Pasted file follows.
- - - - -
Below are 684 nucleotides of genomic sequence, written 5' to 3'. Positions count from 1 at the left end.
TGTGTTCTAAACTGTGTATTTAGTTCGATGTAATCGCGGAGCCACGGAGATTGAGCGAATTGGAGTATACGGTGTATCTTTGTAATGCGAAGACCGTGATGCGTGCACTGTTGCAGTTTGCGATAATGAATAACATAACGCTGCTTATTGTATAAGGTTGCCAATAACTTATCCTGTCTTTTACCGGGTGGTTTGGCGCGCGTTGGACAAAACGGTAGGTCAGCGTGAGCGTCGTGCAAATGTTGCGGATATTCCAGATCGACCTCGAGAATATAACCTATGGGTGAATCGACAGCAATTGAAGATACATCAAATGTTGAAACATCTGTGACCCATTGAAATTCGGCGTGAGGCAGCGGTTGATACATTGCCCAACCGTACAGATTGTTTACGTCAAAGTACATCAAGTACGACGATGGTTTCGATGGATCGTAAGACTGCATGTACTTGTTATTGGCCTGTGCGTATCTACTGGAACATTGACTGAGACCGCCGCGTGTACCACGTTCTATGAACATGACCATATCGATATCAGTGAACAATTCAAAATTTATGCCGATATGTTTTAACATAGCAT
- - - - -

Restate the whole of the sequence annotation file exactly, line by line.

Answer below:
Below are 684 nucleotides of genomic sequence, written 5' to 3'. Positions count from 1 at the left end.
TGTGTTCTAAACTGTGTATTTAGTTCGATGTAATCGCGGAGCCACGGAGATTGAGCGAATTGGAGTATACGGTGTATCTTTGTAATGCGAAGACCGTGATGCGTGCACTGTTGCAGTTTGCGATAATGAATAACATAACGCTGCTTATTGTATAAGGTTGCCAATAACTTATCCTGTCTTTTACCGGGTGGTTTGGCGCGCGTTGGACAAAACGGTAGGTCAGCGTGAGCGTCGTGCAAATGTTGCGGATATTCCAGATCGACCTCGAGAATATAACCTATGGGTGAATCGACAGCAATTGAAGATACATCAAATGTTGAAACATCTGTGACCCATTGAAATTCGGCGTGAGGCAGCGGTTGATACATTGCCCAACCGTACAGATTGTTTACGTCAAAGTACATCAAGTACGACGATGGTTTCGATGGATCGTAAGACTGCATGTACTTGTTATTGGCCTGTGCGTATCTACTGGAACATTGACTGAGACCGCCGCGTGTACCACGTTCTATGAACATGACCATATCGATATCAGTGAACAATTCAAAATTTATGCCGATATGTTTTAACATAGCAT